Just 9,300 new mortgages were approved across the UK in May, as the COVID-19 pandemic pushed the housing market to near standstill.
Statistics from the Bank of England, published on Monday, show new mortgage approvals hit an all-time low in May.
New mortgage approvals collapsed by 90% compared to pre-pandemic levels and represent just a third of the lowest level seen during the 2008 financial crisis. May’s mortgage approvals were also below economists’ forecasts of 25,000 new approvals.
“The Bank of England data reveals the unprecedented impact of the property market shut down when many surveyors were unable to visit properties to conduct valuations in-person,” said Hina Bhudia, a partner at mortgage broker Knight Frank Finance.
“Leading indicators suggest lending has been picking up since May, but it's clear there is still a long way to go before many borrowers experience anything resembling pre-pandemic conditions.”
The government effectively froze the housing market in March when a strict lockdown was ordered across the UK. Restrictions were eased for house viewings in mid-May. Property websites like Zoopla have reported surging demand since.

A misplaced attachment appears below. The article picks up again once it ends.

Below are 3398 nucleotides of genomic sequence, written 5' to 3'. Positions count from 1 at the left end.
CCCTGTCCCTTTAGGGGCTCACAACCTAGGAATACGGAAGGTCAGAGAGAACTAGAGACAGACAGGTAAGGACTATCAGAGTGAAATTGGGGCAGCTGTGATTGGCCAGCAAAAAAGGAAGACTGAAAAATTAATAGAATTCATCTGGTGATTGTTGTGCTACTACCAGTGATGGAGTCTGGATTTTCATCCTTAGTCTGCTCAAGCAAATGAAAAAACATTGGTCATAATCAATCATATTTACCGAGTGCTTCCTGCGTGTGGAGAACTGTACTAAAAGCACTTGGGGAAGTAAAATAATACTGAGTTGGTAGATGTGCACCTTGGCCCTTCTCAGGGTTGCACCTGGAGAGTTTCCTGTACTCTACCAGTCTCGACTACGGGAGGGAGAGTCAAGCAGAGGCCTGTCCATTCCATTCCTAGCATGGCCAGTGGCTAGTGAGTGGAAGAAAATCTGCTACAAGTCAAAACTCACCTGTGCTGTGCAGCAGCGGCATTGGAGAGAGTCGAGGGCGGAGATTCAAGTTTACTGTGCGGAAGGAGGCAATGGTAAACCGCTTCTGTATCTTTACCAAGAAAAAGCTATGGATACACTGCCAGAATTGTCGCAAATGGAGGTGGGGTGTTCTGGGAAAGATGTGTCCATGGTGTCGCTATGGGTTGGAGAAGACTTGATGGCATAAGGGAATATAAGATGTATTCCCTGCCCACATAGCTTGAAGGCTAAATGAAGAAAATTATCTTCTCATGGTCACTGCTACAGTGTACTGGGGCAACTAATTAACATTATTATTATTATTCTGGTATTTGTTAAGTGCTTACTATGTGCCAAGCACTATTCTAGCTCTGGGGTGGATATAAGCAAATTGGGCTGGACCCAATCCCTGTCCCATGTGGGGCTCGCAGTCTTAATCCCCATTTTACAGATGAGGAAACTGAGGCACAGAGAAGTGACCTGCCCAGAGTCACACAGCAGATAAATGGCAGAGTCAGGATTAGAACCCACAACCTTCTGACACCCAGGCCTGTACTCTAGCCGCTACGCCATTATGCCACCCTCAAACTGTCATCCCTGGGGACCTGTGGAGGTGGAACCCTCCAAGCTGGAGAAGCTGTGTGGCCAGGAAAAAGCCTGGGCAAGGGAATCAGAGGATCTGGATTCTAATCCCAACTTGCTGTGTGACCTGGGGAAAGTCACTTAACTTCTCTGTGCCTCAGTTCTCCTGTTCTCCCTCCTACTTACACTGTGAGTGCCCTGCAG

However, experts warned that pent up demand may not be met with increased supply, as banks are increasingly cautious about lending.
“A two-tier mortgage market has emerged in recent weeks as lenders have become more averse to risk, and have largely withdrawn from higher loan-to-value lending ahead of the wind up of government support schemes this autumn,” Bhudia said.
“This means the market remains particularly challenging for first-time-buyers, the self-employed, or anybody that relies heavily on commission or bonuses to top up their income.”
Remortgage approvals also fell in May but less sharply than new approvals. Remortgage approvals were 42% below pre-pandemic levels.
Samuel Tombs, chief UK economist at Pantheon Macroeconomics, said: “We still expect mortgage approvals to finish the year down 10% year-over-year and look for a 5% peak-to-trough fall in house prices.”
The Bank of England’s data also showed a continued rise in household savings across the UK and more debt being paid off. Household deposits rose by a record £25.6bn ($31.6bn) last month, while people repaid £4.6bn in credit card debt and personal loans.
Gross consumer borrowing rose slightly to £13.6bn but remains 3% below where it was this time last year, the lowest annual growth rate since records began in 1994.